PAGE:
As the first all-new model to emerge from the Fiat-Chrysler alliance, the Dart has been highly anticipated. It replaces the subpar Caliber, and many industry watchers have wondered whether it has what it takes to put Chrysler back in the small-car race. After testing two versions, our take is that the Dart is the first decent compact from Dodge in decades and has some solid positives. But overall it can’t measure up to the best in class. For a car that needed to be an all-star, the Dart is a position player at best.
The Dart gets a lot of things right. It has a solid, substantial feel and a relatively quiet cabin. It handles well, whether cruising on a two-lane backcountry road or being pushed to its limits at our track. The steering is well weighted, and there’s minimal body lean in turns. You can also get a wide variety of optional features, including some, such as a blind-spot warning system, automatic high/low beams, and a heated steering wheel, that aren’t offered in many competitors.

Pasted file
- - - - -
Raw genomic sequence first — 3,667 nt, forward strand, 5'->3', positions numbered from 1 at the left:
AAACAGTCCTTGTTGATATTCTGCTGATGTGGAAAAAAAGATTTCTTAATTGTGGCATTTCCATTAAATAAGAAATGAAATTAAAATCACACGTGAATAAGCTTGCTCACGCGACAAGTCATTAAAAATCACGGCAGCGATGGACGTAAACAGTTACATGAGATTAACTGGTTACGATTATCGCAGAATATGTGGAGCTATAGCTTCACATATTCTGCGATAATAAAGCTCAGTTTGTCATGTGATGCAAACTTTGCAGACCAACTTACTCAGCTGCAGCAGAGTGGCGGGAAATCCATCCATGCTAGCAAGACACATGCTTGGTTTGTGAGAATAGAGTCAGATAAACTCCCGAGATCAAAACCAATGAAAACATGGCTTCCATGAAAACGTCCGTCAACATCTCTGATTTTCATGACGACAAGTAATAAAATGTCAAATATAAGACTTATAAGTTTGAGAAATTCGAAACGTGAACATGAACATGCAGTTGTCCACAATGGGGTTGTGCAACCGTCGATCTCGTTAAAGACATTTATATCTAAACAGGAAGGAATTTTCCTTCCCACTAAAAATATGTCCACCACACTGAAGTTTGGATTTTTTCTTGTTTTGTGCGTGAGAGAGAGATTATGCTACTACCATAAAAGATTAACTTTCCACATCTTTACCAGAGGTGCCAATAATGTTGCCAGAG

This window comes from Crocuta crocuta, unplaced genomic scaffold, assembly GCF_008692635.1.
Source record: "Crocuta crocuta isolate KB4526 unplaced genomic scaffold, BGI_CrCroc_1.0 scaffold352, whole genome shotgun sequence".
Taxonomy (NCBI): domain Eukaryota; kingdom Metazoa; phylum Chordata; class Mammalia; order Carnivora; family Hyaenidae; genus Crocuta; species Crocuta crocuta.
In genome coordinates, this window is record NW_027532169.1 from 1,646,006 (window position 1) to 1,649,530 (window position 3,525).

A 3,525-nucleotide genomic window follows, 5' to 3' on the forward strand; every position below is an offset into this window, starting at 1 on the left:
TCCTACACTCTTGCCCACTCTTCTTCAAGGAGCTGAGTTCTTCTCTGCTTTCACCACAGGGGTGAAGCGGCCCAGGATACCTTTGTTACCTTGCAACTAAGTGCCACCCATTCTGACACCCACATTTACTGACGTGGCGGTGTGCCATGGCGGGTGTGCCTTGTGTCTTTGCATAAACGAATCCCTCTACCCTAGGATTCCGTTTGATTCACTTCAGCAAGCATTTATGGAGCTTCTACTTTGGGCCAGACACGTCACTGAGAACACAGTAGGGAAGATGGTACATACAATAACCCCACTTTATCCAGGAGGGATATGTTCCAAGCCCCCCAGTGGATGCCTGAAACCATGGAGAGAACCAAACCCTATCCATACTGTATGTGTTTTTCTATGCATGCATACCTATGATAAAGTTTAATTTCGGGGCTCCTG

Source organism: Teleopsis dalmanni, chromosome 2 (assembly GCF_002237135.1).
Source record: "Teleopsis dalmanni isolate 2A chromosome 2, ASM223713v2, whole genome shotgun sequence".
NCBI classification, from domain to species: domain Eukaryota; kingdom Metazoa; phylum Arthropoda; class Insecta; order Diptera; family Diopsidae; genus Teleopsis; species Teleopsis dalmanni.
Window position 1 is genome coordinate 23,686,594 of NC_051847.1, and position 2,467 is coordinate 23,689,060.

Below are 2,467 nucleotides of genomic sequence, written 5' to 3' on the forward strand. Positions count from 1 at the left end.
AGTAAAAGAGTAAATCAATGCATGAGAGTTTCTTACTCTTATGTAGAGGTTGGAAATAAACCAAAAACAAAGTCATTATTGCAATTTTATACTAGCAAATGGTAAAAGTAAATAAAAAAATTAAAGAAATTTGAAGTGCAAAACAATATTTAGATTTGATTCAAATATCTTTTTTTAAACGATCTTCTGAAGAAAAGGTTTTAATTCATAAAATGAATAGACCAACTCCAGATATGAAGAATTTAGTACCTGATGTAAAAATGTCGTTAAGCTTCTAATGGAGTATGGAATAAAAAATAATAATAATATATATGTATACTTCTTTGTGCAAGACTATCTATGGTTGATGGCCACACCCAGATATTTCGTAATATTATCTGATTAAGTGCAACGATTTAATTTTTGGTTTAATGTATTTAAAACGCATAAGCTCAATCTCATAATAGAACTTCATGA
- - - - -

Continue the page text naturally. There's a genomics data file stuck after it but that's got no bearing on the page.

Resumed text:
Where the Dart stalls out is in its powertrains and interior accommodations. The 160-hp, 2.0-liter four-cylinder engine in our $20,680 SXT feels notably underpowered. Our Dart Rallye ($24,490, as tested) has a thrashy-sounding 160-hp, 1.4-liter turbocharged four with an optional automated-manual transmission that shifts poorly. Inside, the lumpy front seats have uneven, uncomfortable cushioning. And despite its generous dimensions, the rear seat is somewhat tight. The Dart also gets rather expensive with options; for the price of our Rallye, you could get a larger family sedan.